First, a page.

The acute dialysis orders objective structured clinical examination (OSCE): Fellow performance on a formative assessment of acute kidney replacement therapy competence

Consortium (NERDC) for the Nephrology Education Research and Development

Research output: Contribution to journalArticlepeer-review

5 Scopus citations


Background and objectives Acute kidney replacement therapy (KRT) prescription is a critical nephrology skill. We administered a formative objective structured clinical examination (OSCE) to nephrology fellows to assess acute KRT medical knowledge, patient care, and systems-based practice competencies. Design, setting, participants, & measurements Prospective cohort study of an educational test using the unified model of construct validity. We tested 117 fellows: 25 (four programs) in 2016 and 92 (15 programs) in 2017; 51 first-year and 66 second-year fellows. Using institutional protocols and order sets, fellows wrote orders and answered open-ended questions on a three-scenario OSCE, previously validated by board-certified, practicing clinical nephrologists. Outcomes were overall and scenario pass percentage and score; percent correctly answering predetermined, evidence-based questions; second-year score correlation with in-training examination score; and satisfaction survey. Results A total of 76% passed scenario 1 (acute continuous RRT): 92% prescribed a ≥20 ml/kg per hour effluent dose; 63% estimated clearance as effluent volume. Forty-two percent passed scenario 2 (maintenance dialysis initiation); 75% correctly prescribed 3–4 mEq/L K+ dialysate and 12% identified the two absolute, urgent indications for maintenance dialysis initiation (uremic encephalopathy and pericarditis). Six percent passed scenario 3 (acute life-threatening hyperkalemia); 20% checked for rebound hyperkalemia with two separate blood draws. Eighty-three percent correctly withheld intravenous sodium bicarbonate for acute hyperkalemia in a nonacidotic, volume-overloaded patient on maintenance dialysis, and 32% passed overall. Second-year versus first-year fellow overall score was 44.4±4 versus 42.7±5 (one-tailed P=0.02), with 39% versus 24% passing (P=0.08). Second-year in-training examination and OSCE scores were not significantly correlated (r=0.15; P=0.26). Seventy-seven percent of fellows agreed the OSCE was useful in assessing “proficiency in ordering” acute KRT. Limitations include lack of a validated criterion test, and unfamiliarity with open-ended question format. Conclusions The OSCE can provide quantitative data for formative Accreditation Council for Graduate Medical Education competency assessments and identify opportunities for dialysis curriculum development.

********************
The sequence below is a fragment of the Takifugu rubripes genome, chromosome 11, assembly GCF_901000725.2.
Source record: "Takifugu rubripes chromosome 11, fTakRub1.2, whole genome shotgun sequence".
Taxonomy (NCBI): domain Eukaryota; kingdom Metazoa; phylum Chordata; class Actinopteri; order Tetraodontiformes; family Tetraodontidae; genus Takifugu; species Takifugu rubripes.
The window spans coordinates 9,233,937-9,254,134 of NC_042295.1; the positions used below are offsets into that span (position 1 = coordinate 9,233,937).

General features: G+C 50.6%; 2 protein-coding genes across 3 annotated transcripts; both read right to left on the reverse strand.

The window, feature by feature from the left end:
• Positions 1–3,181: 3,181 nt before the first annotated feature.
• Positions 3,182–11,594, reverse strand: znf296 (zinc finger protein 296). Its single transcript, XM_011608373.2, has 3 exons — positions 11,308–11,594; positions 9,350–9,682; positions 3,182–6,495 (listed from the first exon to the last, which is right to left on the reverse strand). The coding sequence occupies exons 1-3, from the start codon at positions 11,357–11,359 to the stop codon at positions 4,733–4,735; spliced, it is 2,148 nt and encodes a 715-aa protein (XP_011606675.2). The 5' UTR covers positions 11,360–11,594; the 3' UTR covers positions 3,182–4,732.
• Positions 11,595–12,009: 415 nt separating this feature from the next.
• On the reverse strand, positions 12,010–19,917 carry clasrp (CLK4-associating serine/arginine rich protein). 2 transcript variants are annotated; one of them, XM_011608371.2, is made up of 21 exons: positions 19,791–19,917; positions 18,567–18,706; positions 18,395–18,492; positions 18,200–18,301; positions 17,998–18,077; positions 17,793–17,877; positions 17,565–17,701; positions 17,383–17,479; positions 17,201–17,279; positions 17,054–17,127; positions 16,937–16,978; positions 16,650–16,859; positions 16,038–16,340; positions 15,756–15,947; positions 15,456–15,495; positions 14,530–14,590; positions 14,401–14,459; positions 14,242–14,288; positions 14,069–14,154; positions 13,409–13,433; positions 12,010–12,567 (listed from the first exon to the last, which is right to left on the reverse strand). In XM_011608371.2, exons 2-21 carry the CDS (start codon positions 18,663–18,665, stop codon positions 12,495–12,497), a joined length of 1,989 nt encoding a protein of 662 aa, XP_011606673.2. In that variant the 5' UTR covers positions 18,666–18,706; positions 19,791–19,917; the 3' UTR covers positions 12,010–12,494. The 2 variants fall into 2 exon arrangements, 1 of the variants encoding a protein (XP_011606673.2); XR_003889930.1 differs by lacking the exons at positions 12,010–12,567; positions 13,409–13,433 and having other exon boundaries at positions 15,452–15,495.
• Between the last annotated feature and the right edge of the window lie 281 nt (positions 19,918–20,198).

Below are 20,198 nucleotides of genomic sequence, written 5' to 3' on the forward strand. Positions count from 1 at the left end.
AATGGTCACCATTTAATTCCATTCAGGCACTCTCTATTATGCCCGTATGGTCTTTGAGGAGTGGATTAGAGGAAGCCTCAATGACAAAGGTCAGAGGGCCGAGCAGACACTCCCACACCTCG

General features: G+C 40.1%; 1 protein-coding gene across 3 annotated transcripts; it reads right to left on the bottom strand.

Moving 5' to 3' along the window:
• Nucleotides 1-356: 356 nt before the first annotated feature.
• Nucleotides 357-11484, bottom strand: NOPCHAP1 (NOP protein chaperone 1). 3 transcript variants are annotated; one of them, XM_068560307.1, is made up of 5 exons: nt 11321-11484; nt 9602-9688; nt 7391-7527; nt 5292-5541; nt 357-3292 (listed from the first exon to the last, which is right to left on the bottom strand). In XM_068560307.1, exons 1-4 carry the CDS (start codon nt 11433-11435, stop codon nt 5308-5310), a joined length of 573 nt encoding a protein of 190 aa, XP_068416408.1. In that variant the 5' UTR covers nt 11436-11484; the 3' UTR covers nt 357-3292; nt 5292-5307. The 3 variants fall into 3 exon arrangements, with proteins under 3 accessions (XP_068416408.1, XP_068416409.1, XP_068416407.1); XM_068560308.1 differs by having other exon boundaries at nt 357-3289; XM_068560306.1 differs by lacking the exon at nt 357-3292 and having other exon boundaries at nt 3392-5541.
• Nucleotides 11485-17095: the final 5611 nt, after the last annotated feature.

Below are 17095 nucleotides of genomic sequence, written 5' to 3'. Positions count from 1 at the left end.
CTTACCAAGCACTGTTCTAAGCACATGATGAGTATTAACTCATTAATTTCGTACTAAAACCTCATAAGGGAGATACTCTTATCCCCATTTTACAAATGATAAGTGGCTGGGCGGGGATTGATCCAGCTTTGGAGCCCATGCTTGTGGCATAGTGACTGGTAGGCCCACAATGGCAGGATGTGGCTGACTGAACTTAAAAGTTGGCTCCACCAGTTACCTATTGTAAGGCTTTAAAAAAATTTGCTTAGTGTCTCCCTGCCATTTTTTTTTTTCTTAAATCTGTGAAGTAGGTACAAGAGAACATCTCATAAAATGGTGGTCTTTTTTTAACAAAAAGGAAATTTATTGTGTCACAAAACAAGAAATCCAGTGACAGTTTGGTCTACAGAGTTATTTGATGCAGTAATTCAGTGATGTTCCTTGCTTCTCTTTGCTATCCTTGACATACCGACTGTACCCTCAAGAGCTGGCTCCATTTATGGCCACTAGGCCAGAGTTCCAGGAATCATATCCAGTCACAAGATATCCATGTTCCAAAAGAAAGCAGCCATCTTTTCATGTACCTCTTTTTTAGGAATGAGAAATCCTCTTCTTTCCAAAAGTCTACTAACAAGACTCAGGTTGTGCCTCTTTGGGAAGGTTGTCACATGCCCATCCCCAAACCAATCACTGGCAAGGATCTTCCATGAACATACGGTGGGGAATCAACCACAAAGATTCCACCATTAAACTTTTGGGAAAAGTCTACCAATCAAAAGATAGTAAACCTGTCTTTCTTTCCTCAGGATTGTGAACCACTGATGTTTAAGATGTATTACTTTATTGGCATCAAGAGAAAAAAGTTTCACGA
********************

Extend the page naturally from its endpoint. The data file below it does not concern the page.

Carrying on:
Original languageEnglish
Pages (from-to)1346-1354
Number of pages9
JournalClinical Journal of the American Society of Nephrology
Issue number9
StatePublished - 6 Sep 2019
Externally publishedYes


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